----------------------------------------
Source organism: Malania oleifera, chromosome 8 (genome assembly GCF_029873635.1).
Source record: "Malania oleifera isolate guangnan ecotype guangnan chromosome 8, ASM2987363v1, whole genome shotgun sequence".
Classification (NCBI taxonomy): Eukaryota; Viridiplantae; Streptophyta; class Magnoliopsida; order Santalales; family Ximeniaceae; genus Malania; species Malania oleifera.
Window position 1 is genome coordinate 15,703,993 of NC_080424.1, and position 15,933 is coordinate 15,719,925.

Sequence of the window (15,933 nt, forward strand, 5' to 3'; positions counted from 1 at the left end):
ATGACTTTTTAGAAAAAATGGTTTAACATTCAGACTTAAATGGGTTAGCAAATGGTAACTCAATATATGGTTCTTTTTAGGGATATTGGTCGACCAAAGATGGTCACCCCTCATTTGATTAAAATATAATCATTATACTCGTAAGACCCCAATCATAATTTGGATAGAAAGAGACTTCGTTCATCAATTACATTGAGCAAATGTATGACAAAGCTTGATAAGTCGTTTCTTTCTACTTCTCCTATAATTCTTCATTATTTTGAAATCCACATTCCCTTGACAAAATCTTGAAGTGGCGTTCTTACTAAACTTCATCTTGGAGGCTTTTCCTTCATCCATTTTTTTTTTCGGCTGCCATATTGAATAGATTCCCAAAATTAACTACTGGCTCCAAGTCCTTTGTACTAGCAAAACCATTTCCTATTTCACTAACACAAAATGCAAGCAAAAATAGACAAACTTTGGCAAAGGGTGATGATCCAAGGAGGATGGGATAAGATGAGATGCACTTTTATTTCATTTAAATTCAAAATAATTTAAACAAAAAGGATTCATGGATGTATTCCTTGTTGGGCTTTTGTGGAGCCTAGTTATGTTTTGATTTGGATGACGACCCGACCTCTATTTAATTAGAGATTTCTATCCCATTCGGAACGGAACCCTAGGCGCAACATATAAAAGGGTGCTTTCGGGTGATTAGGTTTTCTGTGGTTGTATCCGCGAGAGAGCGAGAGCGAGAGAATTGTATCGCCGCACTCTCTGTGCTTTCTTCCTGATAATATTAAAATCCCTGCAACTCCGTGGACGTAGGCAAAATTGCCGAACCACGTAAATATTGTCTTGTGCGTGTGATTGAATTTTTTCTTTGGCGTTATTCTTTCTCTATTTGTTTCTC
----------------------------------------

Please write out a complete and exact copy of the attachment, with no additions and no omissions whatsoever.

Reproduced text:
Source organism: Malania oleifera, chromosome 8 (genome assembly GCF_029873635.1).
Source record: "Malania oleifera isolate guangnan ecotype guangnan chromosome 8, ASM2987363v1, whole genome shotgun sequence".
Classification (NCBI taxonomy): Eukaryota; Viridiplantae; Streptophyta; class Magnoliopsida; order Santalales; family Ximeniaceae; genus Malania; species Malania oleifera.
Window position 1 is genome coordinate 15,703,993 of NC_080424.1, and position 15,933 is coordinate 15,719,925.

Sequence of the window (15,933 nt, forward strand, 5' to 3'; positions counted from 1 at the left end):
ATGACTTTTTAGAAAAAATGGTTTAACATTCAGACTTAAATGGGTTAGCAAATGGTAACTCAATATATGGTTCTTTTTAGGGATATTGGTCGACCAAAGATGGTCACCCCTCATTTGATTAAAATATAATCATTATACTCGTAAGACCCCAATCATAATTTGGATAGAAAGAGACTTCGTTCATCAATTACATTGAGCAAATGTATGACAAAGCTTGATAAGTCGTTTCTTTCTACTTCTCCTATAATTCTTCATTATTTTGAAATCCACATTCCCTTGACAAAATCTTGAAGTGGCGTTCTTACTAAACTTCATCTTGGAGGCTTTTCCTTCATCCATTTTTTTTTTCGGCTGCCATATTGAATAGATTCCCAAAATTAACTACTGGCTCCAAGTCCTTTGTACTAGCAAAACCATTTCCTATTTCACTAACACAAAATGCAAGCAAAAATAGACAAACTTTGGCAAAGGGTGATGATCCAAGGAGGATGGGATAAGATGAGATGCACTTTTATTTCATTTAAATTCAAAATAATTTAAACAAAAAGGATTCATGGATGTATTCCTTGTTGGGCTTTTGTGGAGCCTAGTTATGTTTTGATTTGGATGACGACCCGACCTCTATTTAATTAGAGATTTCTATCCCATTCGGAACGGAACCCTAGGCGCAACATATAAAAGGGTGCTTTCGGGTGATTAGGTTTTCTGTGGTTGTATCCGCGAGAGAGCGAGAGCGAGAGAATTGTATCGCCGCACTCTCTGTGCTTTCTTCCTGATAATATTAAAATCCCTGCAACTCCGTGGACGTAGGCAAAATTGCCGAACCACGTAAATATTGTCTTGTGCGTGTGATTGAATTTTTTCTTTGGCGTTATTCTTTCTCTATTTGTTTCTC